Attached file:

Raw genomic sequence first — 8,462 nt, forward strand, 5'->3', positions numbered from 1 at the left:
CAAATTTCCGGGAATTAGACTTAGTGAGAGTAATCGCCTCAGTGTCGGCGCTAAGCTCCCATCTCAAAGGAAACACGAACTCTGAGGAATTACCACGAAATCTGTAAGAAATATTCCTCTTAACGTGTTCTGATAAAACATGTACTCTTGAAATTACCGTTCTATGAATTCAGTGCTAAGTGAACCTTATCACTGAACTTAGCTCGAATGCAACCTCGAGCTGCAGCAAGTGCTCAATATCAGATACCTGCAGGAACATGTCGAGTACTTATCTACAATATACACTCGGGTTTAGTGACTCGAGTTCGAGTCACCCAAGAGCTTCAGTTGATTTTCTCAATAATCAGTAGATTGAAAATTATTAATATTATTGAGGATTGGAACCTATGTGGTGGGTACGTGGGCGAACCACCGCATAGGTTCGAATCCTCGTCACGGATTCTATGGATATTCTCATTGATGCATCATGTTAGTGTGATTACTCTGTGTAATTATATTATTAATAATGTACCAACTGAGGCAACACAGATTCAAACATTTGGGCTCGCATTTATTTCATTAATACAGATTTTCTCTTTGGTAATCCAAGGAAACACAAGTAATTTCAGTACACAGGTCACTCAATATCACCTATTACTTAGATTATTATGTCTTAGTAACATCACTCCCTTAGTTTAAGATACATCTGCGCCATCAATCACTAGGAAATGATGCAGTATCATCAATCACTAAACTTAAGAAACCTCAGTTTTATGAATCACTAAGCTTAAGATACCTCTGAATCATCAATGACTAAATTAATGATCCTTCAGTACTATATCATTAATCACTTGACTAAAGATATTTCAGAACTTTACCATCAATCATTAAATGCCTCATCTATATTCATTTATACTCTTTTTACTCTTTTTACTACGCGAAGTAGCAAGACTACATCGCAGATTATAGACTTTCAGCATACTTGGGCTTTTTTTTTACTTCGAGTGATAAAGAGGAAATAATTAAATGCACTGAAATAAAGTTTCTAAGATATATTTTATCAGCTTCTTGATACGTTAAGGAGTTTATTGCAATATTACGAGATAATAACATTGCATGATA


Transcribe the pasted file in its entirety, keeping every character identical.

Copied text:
Raw genomic sequence first — 8,462 nt, forward strand, 5'->3', positions numbered from 1 at the left:
CAAATTTCCGGGAATTAGACTTAGTGAGAGTAATCGCCTCAGTGTCGGCGCTAAGCTCCCATCTCAAAGGAAACACGAACTCTGAGGAATTACCACGAAATCTGTAAGAAATATTCCTCTTAACGTGTTCTGATAAAACATGTACTCTTGAAATTACCGTTCTATGAATTCAGTGCTAAGTGAACCTTATCACTGAACTTAGCTCGAATGCAACCTCGAGCTGCAGCAAGTGCTCAATATCAGATACCTGCAGGAACATGTCGAGTACTTATCTACAATATACACTCGGGTTTAGTGACTCGAGTTCGAGTCACCCAAGAGCTTCAGTTGATTTTCTCAATAATCAGTAGATTGAAAATTATTAATATTATTGAGGATTGGAACCTATGTGGTGGGTACGTGGGCGAACCACCGCATAGGTTCGAATCCTCGTCACGGATTCTATGGATATTCTCATTGATGCATCATGTTAGTGTGATTACTCTGTGTAATTATATTATTAATAATGTACCAACTGAGGCAACACAGATTCAAACATTTGGGCTCGCATTTATTTCATTAATACAGATTTTCTCTTTGGTAATCCAAGGAAACACAAGTAATTTCAGTACACAGGTCACTCAATATCACCTATTACTTAGATTATTATGTCTTAGTAACATCACTCCCTTAGTTTAAGATACATCTGCGCCATCAATCACTAGGAAATGATGCAGTATCATCAATCACTAAACTTAAGAAACCTCAGTTTTATGAATCACTAAGCTTAAGATACCTCTGAATCATCAATGACTAAATTAATGATCCTTCAGTACTATATCATTAATCACTTGACTAAAGATATTTCAGAACTTTACCATCAATCATTAAATGCCTCATCTATATTCATTTATACTCTTTTTACTCTTTTTACTACGCGAAGTAGCAAGACTACATCGCAGATTATAGACTTTCAGCATACTTGGGCTTTTTTTTTACTTCGAGTGATAAAGAGGAAATAATTAAATGCACTGAAATAAAGTTTCTAAGATATATTTTATCAGCTTCTTGATACGTTAAGGAGTTTATTGCAATATTACGAGATAATAACATTGCATGATA